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Money = Speech
Probe shows IRS flaws
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This week a bipartisan congressional committee released its report on a two year investigation of the Internal Revenue Service. According to the Associated Press, the Senate Finance Committee report said management flaws at the IRS contributed to a “dysfunctional culture” that allowed agents to mistreat conservative political groups when they applied for tax-exempt status.
U.S. Senator Pat Roberts (R-Kansas), a senior member of the Senate Finance Committee, expressed his outrage at the “unconstitutional targeting of American citizens.”
“We have proof that the IRS was and is complicit in successful efforts to deny free speech as guaranteed by the First Amendment,” he stated.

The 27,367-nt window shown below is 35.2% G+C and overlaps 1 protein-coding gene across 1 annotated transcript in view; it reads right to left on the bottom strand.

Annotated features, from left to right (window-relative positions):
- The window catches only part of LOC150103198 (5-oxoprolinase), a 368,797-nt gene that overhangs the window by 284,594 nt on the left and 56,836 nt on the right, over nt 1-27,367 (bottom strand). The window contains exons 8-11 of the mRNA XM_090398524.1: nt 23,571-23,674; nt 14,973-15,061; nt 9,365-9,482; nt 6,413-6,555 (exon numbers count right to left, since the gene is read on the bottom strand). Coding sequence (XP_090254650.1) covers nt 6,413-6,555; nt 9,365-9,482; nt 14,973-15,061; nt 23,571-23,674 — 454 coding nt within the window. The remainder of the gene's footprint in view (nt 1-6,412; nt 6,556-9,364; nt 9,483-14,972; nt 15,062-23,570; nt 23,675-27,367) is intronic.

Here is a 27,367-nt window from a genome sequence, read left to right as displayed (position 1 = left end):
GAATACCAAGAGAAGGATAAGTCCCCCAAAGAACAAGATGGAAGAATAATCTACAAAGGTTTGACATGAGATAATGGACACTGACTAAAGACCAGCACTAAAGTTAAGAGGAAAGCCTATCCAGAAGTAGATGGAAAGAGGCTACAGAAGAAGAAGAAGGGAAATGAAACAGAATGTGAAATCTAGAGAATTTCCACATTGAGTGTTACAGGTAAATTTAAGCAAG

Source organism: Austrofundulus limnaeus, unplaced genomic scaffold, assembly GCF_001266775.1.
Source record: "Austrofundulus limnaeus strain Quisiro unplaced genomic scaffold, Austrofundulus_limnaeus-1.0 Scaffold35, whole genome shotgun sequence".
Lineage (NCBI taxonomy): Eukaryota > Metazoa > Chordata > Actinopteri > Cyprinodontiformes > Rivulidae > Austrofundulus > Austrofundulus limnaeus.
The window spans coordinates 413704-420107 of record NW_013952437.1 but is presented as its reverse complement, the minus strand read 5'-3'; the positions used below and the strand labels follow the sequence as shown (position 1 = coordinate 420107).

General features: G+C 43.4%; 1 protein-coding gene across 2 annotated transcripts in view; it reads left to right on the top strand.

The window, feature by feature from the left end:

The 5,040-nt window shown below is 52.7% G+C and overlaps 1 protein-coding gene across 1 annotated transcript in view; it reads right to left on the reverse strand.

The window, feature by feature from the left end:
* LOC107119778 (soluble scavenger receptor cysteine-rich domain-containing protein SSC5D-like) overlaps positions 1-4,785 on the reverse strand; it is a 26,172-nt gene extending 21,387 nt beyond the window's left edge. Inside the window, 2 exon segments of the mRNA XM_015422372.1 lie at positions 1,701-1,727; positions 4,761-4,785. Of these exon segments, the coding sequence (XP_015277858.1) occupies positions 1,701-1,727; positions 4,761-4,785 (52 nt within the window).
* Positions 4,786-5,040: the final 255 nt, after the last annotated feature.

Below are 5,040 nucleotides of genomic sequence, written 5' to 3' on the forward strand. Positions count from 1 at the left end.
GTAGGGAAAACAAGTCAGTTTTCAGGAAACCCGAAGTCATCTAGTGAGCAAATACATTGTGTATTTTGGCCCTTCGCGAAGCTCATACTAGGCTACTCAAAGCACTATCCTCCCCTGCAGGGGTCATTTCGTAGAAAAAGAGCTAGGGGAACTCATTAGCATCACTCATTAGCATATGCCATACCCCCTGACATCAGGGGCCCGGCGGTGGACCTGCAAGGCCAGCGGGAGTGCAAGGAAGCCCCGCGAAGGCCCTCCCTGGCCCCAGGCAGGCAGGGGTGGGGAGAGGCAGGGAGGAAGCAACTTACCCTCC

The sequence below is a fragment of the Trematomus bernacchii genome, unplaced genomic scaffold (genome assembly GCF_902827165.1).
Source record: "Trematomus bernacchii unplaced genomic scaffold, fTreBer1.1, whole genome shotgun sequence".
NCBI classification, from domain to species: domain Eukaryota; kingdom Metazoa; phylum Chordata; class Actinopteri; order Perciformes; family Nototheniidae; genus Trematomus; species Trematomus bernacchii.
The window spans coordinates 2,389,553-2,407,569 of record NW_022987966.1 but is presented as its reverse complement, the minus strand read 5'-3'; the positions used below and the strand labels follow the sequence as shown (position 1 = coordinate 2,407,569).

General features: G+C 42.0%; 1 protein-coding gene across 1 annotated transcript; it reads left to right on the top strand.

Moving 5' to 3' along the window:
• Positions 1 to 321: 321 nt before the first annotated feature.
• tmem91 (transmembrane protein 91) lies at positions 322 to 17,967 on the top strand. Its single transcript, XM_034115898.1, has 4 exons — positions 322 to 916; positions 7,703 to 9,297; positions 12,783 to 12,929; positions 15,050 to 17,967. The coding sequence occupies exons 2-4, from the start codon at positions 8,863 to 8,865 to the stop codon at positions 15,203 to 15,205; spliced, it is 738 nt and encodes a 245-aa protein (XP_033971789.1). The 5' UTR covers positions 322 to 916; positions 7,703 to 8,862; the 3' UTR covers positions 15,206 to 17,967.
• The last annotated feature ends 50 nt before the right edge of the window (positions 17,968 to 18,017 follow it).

Democrats on the committee said that liberal groups were mistreated, too. Indeed, the report said that the IRS didn’t perform any audits of groups that might have been engaging in improper political activity from 2010 through April 2014.  Many high-profile tax-exempt groups were spending large sums of money on political activities, but managers were worried that selecting any of these groups for audits would give the impression that they were chosen because of their “political leanings.”
 Both sides agree that Mistakes Were Made. Everyone seems willing to lay the blame on former IRS official Lois Lerner, who has retired.
The good news is that the Finance Committee has issued a series of recommendations to improve IRS management procedures. Roberts promised, “We will introduce further legislation to make sure we live in an open and free society where First Amendment rights are protected.”   
Of course money can be used to influence elections. Whether it’s the Koch brothers or Tom Steyer, Michael Bloomberg or Richard Murdoch, Citizens United or the Independence USA PAC – political contributions help determine who is heard and whose voices are drowned out. The IRS must remain nonpartisan, favoring neither the left nor the right.